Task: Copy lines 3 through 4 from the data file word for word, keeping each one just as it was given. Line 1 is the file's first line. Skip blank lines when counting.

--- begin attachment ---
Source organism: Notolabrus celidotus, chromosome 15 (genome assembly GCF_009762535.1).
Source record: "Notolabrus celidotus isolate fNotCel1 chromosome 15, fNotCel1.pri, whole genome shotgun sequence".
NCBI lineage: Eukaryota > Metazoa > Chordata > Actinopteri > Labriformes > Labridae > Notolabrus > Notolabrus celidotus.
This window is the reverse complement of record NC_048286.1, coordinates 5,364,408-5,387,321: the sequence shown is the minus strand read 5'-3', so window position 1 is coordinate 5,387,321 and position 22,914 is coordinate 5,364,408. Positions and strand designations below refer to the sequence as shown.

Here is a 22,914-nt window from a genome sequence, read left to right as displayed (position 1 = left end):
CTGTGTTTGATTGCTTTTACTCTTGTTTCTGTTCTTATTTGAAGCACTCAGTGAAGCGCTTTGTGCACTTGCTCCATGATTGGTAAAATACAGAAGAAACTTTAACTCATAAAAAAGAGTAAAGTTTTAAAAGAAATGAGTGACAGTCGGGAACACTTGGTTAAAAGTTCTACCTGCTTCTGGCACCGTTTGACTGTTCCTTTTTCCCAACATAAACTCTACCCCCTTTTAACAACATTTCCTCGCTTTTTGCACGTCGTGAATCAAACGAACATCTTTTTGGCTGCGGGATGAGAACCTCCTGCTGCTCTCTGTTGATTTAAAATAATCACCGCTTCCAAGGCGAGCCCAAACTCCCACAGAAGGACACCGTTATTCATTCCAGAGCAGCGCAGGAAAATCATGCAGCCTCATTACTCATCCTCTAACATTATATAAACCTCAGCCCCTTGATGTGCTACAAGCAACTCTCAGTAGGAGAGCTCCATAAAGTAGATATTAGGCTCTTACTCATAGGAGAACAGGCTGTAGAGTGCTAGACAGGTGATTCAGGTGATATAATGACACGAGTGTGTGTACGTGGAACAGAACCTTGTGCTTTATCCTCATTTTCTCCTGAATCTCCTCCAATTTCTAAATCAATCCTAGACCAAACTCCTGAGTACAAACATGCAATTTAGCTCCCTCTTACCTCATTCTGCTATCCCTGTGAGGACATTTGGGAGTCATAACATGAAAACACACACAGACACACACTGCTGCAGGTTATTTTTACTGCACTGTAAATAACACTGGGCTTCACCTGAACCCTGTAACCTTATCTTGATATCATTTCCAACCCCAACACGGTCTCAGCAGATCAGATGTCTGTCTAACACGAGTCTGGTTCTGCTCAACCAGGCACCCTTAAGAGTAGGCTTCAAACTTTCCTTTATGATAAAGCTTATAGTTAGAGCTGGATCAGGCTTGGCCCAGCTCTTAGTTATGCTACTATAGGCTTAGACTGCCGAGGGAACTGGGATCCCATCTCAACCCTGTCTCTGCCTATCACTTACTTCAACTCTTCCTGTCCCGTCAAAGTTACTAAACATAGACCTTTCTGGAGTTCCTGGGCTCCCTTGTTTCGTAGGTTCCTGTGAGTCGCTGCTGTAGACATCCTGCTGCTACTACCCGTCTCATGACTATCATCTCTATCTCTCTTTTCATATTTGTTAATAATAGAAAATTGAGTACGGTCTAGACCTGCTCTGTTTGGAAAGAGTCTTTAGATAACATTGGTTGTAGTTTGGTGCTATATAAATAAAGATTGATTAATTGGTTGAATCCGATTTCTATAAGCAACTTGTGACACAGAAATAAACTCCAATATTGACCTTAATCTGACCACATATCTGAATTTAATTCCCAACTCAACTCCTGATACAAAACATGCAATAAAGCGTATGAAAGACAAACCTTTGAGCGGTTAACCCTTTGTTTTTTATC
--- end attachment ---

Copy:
NCBI lineage: Eukaryota > Metazoa > Chordata > Actinopteri > Labriformes > Labridae > Notolabrus > Notolabrus celidotus.
This window is the reverse complement of record NC_048286.1, coordinates 5,364,408-5,387,321: the sequence shown is the minus strand read 5'-3', so window position 1 is coordinate 5,387,321 and position 22,914 is coordinate 5,364,408. Positions and strand designations below refer to the sequence as shown.